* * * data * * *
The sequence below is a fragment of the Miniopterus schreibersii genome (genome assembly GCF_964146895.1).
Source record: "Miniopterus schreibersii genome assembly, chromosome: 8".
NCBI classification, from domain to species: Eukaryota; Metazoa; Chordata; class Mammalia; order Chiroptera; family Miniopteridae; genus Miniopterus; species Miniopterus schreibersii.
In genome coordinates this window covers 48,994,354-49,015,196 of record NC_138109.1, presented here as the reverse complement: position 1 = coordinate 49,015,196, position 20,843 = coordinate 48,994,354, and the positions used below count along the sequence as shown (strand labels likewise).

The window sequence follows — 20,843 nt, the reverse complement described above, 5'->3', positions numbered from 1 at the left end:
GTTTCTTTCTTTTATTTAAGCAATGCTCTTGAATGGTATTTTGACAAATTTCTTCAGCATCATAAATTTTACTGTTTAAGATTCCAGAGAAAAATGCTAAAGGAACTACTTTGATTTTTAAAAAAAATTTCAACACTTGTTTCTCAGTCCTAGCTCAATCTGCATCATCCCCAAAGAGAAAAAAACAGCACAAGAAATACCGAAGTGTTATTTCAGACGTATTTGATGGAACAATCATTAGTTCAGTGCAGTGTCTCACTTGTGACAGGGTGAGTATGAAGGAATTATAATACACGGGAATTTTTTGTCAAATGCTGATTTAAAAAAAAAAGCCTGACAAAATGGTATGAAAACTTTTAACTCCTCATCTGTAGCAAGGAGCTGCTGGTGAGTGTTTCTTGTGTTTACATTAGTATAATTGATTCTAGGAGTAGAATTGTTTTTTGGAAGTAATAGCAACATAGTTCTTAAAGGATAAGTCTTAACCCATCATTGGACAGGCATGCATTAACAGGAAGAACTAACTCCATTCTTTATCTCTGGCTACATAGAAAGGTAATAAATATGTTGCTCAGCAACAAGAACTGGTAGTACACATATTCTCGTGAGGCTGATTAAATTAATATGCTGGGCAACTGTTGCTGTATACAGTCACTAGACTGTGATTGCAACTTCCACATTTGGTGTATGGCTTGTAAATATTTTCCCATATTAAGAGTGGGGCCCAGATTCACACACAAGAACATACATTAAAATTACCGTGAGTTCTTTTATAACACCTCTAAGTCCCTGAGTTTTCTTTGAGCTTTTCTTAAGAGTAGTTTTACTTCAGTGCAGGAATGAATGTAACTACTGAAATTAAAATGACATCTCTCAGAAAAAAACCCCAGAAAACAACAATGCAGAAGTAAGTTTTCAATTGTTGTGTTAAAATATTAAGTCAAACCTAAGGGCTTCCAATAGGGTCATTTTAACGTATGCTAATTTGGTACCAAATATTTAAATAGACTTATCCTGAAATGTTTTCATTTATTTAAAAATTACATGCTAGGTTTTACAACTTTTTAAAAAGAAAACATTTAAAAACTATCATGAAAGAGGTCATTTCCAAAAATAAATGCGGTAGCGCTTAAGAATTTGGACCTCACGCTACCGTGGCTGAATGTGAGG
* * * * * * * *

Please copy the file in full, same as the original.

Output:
The sequence below is a fragment of the Miniopterus schreibersii genome (genome assembly GCF_964146895.1).
Source record: "Miniopterus schreibersii genome assembly, chromosome: 8".
NCBI classification, from domain to species: Eukaryota; Metazoa; Chordata; class Mammalia; order Chiroptera; family Miniopteridae; genus Miniopterus; species Miniopterus schreibersii.
In genome coordinates this window covers 48,994,354-49,015,196 of record NC_138109.1, presented here as the reverse complement: position 1 = coordinate 49,015,196, position 20,843 = coordinate 48,994,354, and the positions used below count along the sequence as shown (strand labels likewise).

The window sequence follows — 20,843 nt, the reverse complement described above, 5'->3', positions numbered from 1 at the left end:
GTTTCTTTCTTTTATTTAAGCAATGCTCTTGAATGGTATTTTGACAAATTTCTTCAGCATCATAAATTTTACTGTTTAAGATTCCAGAGAAAAATGCTAAAGGAACTACTTTGATTTTTAAAAAAAATTTCAACACTTGTTTCTCAGTCCTAGCTCAATCTGCATCATCCCCAAAGAGAAAAAAACAGCACAAGAAATACCGAAGTGTTATTTCAGACGTATTTGATGGAACAATCATTAGTTCAGTGCAGTGTCTCACTTGTGACAGGGTGAGTATGAAGGAATTATAATACACGGGAATTTTTTGTCAAATGCTGATTTAAAAAAAAAAGCCTGACAAAATGGTATGAAAACTTTTAACTCCTCATCTGTAGCAAGGAGCTGCTGGTGAGTGTTTCTTGTGTTTACATTAGTATAATTGATTCTAGGAGTAGAATTGTTTTTTGGAAGTAATAGCAACATAGTTCTTAAAGGATAAGTCTTAACCCATCATTGGACAGGCATGCATTAACAGGAAGAACTAACTCCATTCTTTATCTCTGGCTACATAGAAAGGTAATAAATATGTTGCTCAGCAACAAGAACTGGTAGTACACATATTCTCGTGAGGCTGATTAAATTAATATGCTGGGCAACTGTTGCTGTATACAGTCACTAGACTGTGATTGCAACTTCCACATTTGGTGTATGGCTTGTAAATATTTTCCCATATTAAGAGTGGGGCCCAGATTCACACACAAGAACATACATTAAAATTACCGTGAGTTCTTTTATAACACCTCTAAGTCCCTGAGTTTTCTTTGAGCTTTTCTTAAGAGTAGTTTTACTTCAGTGCAGGAATGAATGTAACTACTGAAATTAAAATGACATCTCTCAGAAAAAAACCCCAGAAAACAACAATGCAGAAGTAAGTTTTCAATTGTTGTGTTAAAATATTAAGTCAAACCTAAGGGCTTCCAATAGGGTCATTTTAACGTATGCTAATTTGGTACCAAATATTTAAATAGACTTATCCTGAAATGTTTTCATTTATTTAAAAATTACATGCTAGGTTTTACAACTTTTTAAAAAGAAAACATTTAAAAACTATCATGAAAGAGGTCATTTCCAAAAATAAATGCGGTAGCGCTTAAGAATTTGGACCTCACGCTACCGTGGCTGAATGTGAGG